run – so how do you spot a serial storyteller? Here, the experts weigh in.
Most people tell lies from time to time and they’re probably more common than you realise – a University of Massachusetts study found that during a 10-minute phone conversation, 60 per cent of adults lied at least once.
Most of these are simply “social lies” or little white lies that ease interaction – according to a study of 2,000 adults, the most common fib told by both men and women is “nothing’s wrong, I’m fine.”
Lies like this are largely harmless but in the workplace, these “social lies” – constructed to avoid conflict and confrontation – can have serious consequences.
It’s not little and it’s not white
For example, you ask employee if they’re on top of everything and they say yes, out of fear for their reputation. Eventually, this worker will become overwhelmed and both their wellness and productivity will suffer.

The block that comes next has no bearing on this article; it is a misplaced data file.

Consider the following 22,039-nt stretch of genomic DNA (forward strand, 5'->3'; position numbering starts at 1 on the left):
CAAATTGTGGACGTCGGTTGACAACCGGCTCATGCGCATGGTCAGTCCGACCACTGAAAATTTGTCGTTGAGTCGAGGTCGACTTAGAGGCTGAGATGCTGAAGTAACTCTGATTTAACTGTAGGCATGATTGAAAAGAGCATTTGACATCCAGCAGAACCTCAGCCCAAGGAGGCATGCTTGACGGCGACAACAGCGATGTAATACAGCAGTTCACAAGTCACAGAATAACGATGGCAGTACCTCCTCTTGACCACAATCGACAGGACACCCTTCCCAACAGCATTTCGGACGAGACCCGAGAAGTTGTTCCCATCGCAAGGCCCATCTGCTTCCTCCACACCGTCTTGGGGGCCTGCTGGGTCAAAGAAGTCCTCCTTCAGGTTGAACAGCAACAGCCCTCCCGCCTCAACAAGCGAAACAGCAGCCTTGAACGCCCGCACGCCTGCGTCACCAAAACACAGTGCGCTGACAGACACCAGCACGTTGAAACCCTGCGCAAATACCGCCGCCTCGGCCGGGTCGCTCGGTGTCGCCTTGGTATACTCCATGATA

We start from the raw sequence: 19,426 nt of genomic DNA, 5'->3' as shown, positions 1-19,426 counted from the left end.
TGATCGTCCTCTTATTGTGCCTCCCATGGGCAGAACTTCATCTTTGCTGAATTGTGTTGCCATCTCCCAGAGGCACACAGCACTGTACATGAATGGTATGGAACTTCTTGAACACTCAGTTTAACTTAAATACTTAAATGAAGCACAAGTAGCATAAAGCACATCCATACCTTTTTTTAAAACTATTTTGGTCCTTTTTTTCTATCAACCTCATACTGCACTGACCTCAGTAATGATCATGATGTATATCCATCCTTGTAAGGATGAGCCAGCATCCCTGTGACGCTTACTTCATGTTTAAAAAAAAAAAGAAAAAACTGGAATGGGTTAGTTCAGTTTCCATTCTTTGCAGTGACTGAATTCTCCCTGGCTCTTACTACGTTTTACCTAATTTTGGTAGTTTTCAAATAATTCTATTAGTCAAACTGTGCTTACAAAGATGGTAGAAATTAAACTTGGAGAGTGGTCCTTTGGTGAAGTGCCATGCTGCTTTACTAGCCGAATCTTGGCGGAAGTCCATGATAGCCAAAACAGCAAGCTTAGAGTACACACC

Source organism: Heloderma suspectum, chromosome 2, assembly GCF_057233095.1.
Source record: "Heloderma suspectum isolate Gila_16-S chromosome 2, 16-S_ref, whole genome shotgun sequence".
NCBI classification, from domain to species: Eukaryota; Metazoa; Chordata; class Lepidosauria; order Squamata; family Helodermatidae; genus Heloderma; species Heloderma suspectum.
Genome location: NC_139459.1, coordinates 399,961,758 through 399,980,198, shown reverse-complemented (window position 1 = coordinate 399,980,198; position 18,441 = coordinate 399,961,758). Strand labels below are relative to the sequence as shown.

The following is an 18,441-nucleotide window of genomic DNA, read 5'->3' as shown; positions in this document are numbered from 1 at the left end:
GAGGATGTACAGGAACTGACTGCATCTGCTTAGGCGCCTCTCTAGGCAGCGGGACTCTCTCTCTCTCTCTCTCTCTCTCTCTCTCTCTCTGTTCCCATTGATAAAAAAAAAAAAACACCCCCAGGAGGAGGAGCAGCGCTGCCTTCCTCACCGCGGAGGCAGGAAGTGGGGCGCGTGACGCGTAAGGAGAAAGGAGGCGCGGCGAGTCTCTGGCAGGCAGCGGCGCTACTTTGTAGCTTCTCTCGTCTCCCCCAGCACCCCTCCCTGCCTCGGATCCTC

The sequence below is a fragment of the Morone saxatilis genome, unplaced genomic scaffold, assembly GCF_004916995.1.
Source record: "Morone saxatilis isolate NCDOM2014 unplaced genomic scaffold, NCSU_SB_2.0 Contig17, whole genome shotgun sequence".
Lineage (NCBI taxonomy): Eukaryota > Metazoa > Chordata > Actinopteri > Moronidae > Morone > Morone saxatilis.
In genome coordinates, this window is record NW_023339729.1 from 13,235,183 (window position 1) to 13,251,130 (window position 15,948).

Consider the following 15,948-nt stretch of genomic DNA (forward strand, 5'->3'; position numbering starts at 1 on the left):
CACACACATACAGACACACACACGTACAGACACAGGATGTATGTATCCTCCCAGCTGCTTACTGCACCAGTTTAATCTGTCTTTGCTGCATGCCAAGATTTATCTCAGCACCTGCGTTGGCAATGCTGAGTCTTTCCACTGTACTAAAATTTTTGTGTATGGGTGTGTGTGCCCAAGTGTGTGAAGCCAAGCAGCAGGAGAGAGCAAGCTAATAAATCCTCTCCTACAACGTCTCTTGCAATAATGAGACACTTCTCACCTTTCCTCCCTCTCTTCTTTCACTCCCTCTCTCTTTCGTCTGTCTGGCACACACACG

Royce Leather CEO Andrew Bauer says one employee’s so-called little white lie almost lost him a major client.
The company was due to launch a new product with a major department store and a week before debut Bauer checked everything was ready to go – had the goods been ordered? The company’s operations manager said yes.
Two weeks later, Bauer got a call from the store asking when the product would arrive - that’s when Bauer discovered the order hadn’t been placed in time.
We’ve all heard employees tell “little white lies” and while most seem relatively harmless, they can actually have a big impact in the long